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Marshall’s Jon Elmore (33) drives the lane against Green Bay’s Sandy Cohen (1) and Shanquan Hemphill (10) in the title game of the CollegeInsider.com Tournament.

HUNTINGTON — Two of the Marshall Thundering Herd’s all-time greatest men’s basketball players shared the program’s future Thursday night with someone poised to replace them.

Senior point guard Jon Elmore, senior guard C.J. Burks and freshman forward Taevion Kinsey were in the spotlight when Marshall defeated Green Bay 90-70 in the CollegeInsider.com Tournament championship game that gave the Herd its first national tournament triumph since winning the 1947 small-college NAIB title.

Elmore spoke to reporters for several minutes afterward, reflecting on his final Marshall game and record-setting career.

He finished by saying, “I’ll be honest, I’m going to miss it.”

He’ll be missed too by the more than 115,000 spectators who attended games this season in Cam Henderson Center, including the championship game announced turnout of 5,748 that made enough noise to sound as though there were many more.

Marshall (23-14) surged back from a 13-point deficit with 6:11 remaining in the first half. Burks tossed in Marshall’s final seven points of the half to pull the Herd within 42-40.

It was all Marshall after that as the Herd rolled to a 21-point advantage with 1:06 left on the game clock.

Burks popped in 28 points on 12-for-21 shooting that included several hard drives to the basket that capped his career in fifth place in Herd history with 1,892 points. Elmore’s school and Conference USA-record point total rose to 2,638 with a 17-point performance.

Kinsey, a forward who made the move from guard during the season, posted his initial Marshall double-double performance of 21 points and 11 rebounds.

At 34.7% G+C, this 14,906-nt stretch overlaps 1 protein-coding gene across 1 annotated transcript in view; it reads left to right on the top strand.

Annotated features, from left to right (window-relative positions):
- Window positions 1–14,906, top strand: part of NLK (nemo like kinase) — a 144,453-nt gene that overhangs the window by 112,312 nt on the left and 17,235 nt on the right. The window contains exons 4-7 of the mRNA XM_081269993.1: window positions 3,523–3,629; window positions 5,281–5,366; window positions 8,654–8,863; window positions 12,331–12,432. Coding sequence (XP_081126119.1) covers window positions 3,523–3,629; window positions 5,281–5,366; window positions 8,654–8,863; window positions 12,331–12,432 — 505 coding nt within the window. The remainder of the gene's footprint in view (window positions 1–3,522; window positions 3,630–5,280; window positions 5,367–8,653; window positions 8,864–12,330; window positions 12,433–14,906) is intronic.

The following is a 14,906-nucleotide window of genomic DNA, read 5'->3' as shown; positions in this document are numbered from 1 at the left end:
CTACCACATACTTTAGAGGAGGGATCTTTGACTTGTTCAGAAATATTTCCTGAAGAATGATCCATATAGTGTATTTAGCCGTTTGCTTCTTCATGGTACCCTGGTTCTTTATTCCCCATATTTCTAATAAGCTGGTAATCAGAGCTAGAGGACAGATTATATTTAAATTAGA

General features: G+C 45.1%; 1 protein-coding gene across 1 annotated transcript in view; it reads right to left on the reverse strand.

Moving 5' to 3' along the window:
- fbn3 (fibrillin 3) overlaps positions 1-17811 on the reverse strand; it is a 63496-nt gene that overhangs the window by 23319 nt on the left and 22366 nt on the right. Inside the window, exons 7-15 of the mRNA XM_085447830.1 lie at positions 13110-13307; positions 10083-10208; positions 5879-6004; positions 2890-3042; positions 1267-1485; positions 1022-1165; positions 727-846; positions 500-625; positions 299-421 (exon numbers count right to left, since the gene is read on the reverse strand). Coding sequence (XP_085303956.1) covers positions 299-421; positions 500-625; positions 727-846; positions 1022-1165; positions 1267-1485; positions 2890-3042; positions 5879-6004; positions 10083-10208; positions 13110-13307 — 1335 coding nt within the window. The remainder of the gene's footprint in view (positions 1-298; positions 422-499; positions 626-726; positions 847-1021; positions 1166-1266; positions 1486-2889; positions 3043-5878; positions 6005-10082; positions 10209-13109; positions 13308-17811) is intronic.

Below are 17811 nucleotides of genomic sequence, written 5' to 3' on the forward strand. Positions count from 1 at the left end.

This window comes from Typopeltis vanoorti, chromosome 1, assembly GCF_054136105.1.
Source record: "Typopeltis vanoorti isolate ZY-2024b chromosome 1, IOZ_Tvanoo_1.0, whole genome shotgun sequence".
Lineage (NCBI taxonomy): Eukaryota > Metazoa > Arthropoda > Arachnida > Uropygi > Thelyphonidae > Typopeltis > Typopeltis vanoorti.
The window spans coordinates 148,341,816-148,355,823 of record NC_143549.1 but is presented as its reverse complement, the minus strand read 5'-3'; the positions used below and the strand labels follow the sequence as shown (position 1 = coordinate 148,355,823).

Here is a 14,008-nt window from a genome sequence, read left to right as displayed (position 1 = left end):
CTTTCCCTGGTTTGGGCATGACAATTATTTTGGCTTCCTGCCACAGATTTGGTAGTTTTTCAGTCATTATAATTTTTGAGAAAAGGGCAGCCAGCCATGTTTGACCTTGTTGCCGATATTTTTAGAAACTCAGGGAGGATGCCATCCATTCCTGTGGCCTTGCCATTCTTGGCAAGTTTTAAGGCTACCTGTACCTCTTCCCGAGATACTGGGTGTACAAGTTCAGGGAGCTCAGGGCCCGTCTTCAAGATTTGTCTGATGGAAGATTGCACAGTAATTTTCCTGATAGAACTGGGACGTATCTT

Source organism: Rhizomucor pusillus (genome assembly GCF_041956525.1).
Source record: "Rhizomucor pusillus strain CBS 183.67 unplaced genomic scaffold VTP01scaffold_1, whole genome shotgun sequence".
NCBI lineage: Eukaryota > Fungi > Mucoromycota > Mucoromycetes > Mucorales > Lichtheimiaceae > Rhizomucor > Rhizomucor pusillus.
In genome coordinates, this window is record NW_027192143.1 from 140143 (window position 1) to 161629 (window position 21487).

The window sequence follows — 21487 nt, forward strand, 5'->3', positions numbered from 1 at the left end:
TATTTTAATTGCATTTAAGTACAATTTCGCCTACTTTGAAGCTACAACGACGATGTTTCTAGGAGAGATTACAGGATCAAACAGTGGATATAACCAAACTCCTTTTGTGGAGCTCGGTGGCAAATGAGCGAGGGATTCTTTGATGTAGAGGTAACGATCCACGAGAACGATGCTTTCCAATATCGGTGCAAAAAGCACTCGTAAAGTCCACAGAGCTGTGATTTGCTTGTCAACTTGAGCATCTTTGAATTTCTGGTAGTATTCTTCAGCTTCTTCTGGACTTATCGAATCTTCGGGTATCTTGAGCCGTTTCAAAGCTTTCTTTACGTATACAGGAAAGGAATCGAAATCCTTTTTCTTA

The senior quartet of Elmore, Burks, Rondale Watson (eight points, eight rebounds) and Christian Thieneman added to the program history they made, which included last season’s C-USA championship and winning the program’s first NCAA Tournament game.

“I’m just proud of those kids,” said Marshall head coach Dan D’Antoni, his head dripping water from a post-game dousing in the locker room. “A good way for this group to go out. They set a lot of firsts in Marshall history.”

D’Antoni said winning a championship is hard no matter where it is and who it is against. He said only four teams will be happy when the season ends — the NCAA champion, NIT champion, CBI champion and CIT champion — and Marshall is one of them.

Green Bay (21-17) stayed with Marshall in the early minutes of the second half and held a 59-58 lead with 12:02 to go. Kinsey rose up to tip in an Elmore miss, followed by a Kinsey steal and Burks layup that put Marshall ahead for good at 62-59 with 11:12 remaining.

Burks continued driving for baskets and Kinsey tipped in some missed shots that protected the lead. Burks put together a personal six-point run when Marshall pulled away 72-62 with 8:38 left in the game.

“Until about the 12-minute mark I thought we had played pretty well,” Green Bay head coach Linc Darner said. “We kind of hit the wall and they had energy. When they made their run and got up eight we hit the panic button a little bit.”

The Phoenix from the Horizon League was led by junior forward ShanQuan Hemphill with 21 points and 13 rebounds. Senior guard Sandy Cohen III scored his 13 all in the first half and junior guard JayQuan McCloud added 11 points.

Marshall sophomore guard Jarrod West’s defense was a key to slowing Cohen down and limiting the 1,000-point career scorer to just three shots after halftime.

“We dogged [Cohen], D’Antoni said. “We really just smothered him, then the offense took off.”

After the final buzzer Marshall fans joined their team at center court to celebrate. “We Are The Champions” played, the championship trophy was presented and the team cut down the nets.

Burks was honored as the CIT Most Valuable player and joined by Elmore and Kinsey on the all-tournament team that also included Hemphill and Cohen from Green Bay; Trevond Barnes from Hampton; and Tyrik Armstrong and Jeremy Combs from Texas Southern.